Stay tuned for additional details as I can release them!

Update: Just worked JF2QNM in the JIDX contest. 1 watt spans the Pacific! Of course, all of the credit goes to the op on the other end, but it’s still really gratifying to have your HB 1 watt signal make a nice hop like that.

Operating, QRP, Sanctimonious Preaching


I’ve noted with quite a bit of interest the recent surge of comments on QRP-L favoring a QRP exodus up from 7030/7040 kHz to [part of] the old Novice watering hole of 7100 to 7125 kHz. The esteemed Arnie Coro, CO2KK seems to have ignited the fire with this post to the reflector:

Dear amigos :
The 40 meters band changed last year … when the worldwide assignment for ITU Regions I, II and III was finally made totally compatible for the first 200 kiloHertz. According to what we have learned here, this was a difficult to work out agreement, but at the end
thanks to the presence of radio amateurs sitting as members of many of
the nation’s delegations attending the ITU WARC… it became a reality…
So, now we have the 7100 to 7200 segment for radio amateurs exclusive use. My understanding is that the US FCC decided to expand the 40 meter phone band down to 7125 kiloHertz…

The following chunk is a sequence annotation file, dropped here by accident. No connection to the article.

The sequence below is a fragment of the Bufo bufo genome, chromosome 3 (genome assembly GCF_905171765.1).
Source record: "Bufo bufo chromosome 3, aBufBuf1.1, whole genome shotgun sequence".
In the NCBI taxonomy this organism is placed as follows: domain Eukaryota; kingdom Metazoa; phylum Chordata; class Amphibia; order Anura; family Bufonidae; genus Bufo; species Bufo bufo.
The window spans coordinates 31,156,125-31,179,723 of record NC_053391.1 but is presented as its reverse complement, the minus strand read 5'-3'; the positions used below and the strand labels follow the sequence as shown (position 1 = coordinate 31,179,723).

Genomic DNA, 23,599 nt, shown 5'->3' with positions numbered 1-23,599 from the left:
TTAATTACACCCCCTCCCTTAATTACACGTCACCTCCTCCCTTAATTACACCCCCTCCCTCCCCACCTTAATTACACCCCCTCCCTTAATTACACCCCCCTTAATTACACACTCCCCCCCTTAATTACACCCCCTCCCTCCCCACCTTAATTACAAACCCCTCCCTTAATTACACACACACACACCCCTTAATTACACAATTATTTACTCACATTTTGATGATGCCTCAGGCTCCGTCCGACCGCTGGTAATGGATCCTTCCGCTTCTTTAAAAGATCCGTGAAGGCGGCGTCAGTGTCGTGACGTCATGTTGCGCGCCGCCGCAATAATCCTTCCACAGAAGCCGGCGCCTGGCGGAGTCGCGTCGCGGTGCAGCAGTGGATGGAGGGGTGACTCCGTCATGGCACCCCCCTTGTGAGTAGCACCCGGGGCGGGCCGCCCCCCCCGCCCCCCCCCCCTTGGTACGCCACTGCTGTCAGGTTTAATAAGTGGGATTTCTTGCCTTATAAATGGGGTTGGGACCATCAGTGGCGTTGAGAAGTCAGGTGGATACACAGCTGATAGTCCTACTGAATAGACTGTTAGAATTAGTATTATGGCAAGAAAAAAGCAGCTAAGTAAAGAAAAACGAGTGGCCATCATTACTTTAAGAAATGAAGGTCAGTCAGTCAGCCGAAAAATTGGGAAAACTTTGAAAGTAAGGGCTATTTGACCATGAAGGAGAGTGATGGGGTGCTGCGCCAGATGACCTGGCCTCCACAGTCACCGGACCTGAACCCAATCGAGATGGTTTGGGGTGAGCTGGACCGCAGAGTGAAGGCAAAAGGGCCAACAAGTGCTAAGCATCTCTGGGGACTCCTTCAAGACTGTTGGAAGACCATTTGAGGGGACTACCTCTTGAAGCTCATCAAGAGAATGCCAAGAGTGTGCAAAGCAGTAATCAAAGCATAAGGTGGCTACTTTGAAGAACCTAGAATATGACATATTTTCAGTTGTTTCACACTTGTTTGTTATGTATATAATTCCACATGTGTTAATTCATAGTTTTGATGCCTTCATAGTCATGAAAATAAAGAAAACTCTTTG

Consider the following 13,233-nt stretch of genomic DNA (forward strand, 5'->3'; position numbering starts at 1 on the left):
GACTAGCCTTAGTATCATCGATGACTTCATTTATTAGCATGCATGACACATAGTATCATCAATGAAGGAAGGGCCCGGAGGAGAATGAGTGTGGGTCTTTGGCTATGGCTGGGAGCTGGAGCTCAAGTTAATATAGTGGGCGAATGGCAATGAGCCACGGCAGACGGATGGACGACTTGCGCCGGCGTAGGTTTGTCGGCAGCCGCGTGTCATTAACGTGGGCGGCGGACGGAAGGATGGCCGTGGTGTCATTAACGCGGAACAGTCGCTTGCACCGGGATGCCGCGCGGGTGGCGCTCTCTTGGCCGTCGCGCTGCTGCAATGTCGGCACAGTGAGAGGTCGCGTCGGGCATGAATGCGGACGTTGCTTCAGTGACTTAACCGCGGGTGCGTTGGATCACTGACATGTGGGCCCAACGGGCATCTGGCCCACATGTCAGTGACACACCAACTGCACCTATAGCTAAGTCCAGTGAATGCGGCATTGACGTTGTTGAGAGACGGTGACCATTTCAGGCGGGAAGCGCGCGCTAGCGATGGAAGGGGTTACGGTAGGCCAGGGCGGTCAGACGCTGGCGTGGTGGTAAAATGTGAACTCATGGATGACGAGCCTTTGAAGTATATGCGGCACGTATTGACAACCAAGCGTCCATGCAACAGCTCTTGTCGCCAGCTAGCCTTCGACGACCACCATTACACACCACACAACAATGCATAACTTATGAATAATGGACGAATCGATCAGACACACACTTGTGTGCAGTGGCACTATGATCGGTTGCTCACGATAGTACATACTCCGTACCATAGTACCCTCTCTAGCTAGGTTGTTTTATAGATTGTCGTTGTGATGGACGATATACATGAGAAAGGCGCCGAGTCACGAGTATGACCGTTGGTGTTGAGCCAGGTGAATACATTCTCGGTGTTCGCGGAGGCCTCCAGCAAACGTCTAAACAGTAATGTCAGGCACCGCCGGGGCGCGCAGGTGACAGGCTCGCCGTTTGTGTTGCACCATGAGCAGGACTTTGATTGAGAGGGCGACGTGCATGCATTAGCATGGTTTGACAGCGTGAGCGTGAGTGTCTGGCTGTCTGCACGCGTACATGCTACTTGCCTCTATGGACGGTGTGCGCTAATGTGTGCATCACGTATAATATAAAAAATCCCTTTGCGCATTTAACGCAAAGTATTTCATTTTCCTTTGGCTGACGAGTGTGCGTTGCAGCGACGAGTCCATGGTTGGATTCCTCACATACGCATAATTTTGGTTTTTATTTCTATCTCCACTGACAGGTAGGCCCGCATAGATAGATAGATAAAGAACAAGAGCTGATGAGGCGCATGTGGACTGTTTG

That leaves the segment from 7100 to 7125 kiloHertz quite useable for CW…
My suggestion is to start using 7105 or 7110 kiloHertz as the QRP
meeting frequency, replacing 7030 and 7040 kiloHertz that are under so much QRM, especially from digital modes. I agree that many stations have already equipment with crystals for either 7030 or
7040 kHz… but for those of us with VFO capability, enjoying the much
more clear channels between 7105 and 7110 kHz opens up the possibility of many more QRM free QSO’s…
My observations carried on during the past several days confirm that
that segment of 40 meters right next to 7100 is clear much of the time  !
Let’s give it a try !!!

73 and DX
Arnie Coro